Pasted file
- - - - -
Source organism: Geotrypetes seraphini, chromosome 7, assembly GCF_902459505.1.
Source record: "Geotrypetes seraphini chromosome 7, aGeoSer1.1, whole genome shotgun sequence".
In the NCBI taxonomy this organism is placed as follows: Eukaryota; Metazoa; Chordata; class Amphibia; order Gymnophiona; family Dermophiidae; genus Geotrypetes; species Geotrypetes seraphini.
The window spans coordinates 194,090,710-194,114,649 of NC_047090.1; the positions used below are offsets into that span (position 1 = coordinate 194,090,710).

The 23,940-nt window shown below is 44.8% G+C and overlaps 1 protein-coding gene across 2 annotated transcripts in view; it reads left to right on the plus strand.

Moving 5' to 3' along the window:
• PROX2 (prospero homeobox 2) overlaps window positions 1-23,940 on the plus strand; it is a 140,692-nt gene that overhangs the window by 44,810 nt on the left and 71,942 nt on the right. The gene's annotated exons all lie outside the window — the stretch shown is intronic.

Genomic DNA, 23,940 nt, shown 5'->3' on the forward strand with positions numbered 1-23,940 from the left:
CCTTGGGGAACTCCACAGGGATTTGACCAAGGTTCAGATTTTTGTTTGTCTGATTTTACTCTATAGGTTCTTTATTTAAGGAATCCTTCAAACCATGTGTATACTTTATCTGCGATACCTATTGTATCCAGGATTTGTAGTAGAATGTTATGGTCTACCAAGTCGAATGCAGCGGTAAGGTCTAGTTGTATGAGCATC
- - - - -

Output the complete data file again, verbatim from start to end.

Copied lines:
Source organism: Geotrypetes seraphini, chromosome 7, assembly GCF_902459505.1.
Source record: "Geotrypetes seraphini chromosome 7, aGeoSer1.1, whole genome shotgun sequence".
In the NCBI taxonomy this organism is placed as follows: Eukaryota; Metazoa; Chordata; class Amphibia; order Gymnophiona; family Dermophiidae; genus Geotrypetes; species Geotrypetes seraphini.
The window spans coordinates 194,090,710-194,114,649 of NC_047090.1; the positions used below are offsets into that span (position 1 = coordinate 194,090,710).

The 23,940-nt window shown below is 44.8% G+C and overlaps 1 protein-coding gene across 2 annotated transcripts in view; it reads left to right on the plus strand.

Moving 5' to 3' along the window:
• PROX2 (prospero homeobox 2) overlaps window positions 1-23,940 on the plus strand; it is a 140,692-nt gene that overhangs the window by 44,810 nt on the left and 71,942 nt on the right. The gene's annotated exons all lie outside the window — the stretch shown is intronic.

Genomic DNA, 23,940 nt, shown 5'->3' on the forward strand with positions numbered 1-23,940 from the left:
CCTTGGGGAACTCCACAGGGATTTGACCAAGGTTCAGATTTTTGTTTGTCTGATTTTACTCTATAGGTTCTTTATTTAAGGAATCCTTCAAACCATGTGTATACTTTATCTGCGATACCTATTGTATCCAGGATTTGTAGTAGAATGTTATGGTCTACCAAGTCGAATGCAGCGGTAAGGTCTAGTTGTATGAGCATC